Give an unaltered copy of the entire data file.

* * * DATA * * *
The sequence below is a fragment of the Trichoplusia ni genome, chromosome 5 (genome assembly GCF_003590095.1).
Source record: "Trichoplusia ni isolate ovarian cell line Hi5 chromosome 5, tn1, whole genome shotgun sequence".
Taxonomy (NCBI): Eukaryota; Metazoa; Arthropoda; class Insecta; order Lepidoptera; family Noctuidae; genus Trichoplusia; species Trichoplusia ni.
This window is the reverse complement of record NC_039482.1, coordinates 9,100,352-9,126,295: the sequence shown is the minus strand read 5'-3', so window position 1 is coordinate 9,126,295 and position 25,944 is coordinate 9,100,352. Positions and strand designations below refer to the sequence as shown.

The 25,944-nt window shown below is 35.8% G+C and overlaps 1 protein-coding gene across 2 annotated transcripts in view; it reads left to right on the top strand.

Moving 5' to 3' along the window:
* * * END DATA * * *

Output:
The sequence below is a fragment of the Trichoplusia ni genome, chromosome 5 (genome assembly GCF_003590095.1).
Source record: "Trichoplusia ni isolate ovarian cell line Hi5 chromosome 5, tn1, whole genome shotgun sequence".
Taxonomy (NCBI): Eukaryota; Metazoa; Arthropoda; class Insecta; order Lepidoptera; family Noctuidae; genus Trichoplusia; species Trichoplusia ni.
This window is the reverse complement of record NC_039482.1, coordinates 9,100,352-9,126,295: the sequence shown is the minus strand read 5'-3', so window position 1 is coordinate 9,126,295 and position 25,944 is coordinate 9,100,352. Positions and strand designations below refer to the sequence as shown.

The 25,944-nt window shown below is 35.8% G+C and overlaps 1 protein-coding gene across 2 annotated transcripts in view; it reads left to right on the top strand.

Moving 5' to 3' along the window: